Dialectic of Pop, 415–426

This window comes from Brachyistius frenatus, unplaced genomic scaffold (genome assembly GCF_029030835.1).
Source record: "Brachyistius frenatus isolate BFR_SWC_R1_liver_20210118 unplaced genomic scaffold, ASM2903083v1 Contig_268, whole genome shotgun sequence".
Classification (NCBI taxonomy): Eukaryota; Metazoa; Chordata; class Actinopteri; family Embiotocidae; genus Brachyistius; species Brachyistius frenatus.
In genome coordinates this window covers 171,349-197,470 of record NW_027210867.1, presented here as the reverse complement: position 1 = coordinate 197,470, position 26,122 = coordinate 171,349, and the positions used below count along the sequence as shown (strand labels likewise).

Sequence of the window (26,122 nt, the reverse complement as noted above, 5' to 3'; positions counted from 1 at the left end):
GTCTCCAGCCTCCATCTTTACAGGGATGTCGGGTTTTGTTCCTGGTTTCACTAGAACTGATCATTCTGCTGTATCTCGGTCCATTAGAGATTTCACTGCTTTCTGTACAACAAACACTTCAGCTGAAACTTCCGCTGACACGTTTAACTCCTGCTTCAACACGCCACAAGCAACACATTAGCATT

That element in music which calls for shared joy and for dancing is not devoid of reflexive depth, and this depth itself draws on the emotions. When we began writing this study on the aesthetics of pop, it certainly wasn’t so as to empty it of all the emotions it has afforded us thus far, or those yet to come. In many cases, in recalling hundreds of songs to the author’s mind, the process of theoretical writing has often changed into a listening experience, a recollection of emotions which reflection does not stifle but only makes more vivid. To study pop meant listening to it again, with the kind of wonder that philosophy demands. It didn’t mean domesticating it by submitting it to the categories of reason, but exploring the implicit figures of its aesthetics, the sense of beauty and the good life encapsulated in those voices, those melodies, those guitar glissandi, those ineffable transformations of a groove, those reverberations and noises: it meant deploying (not imprisoning) in discourse the obscure dialectics concealed within songs…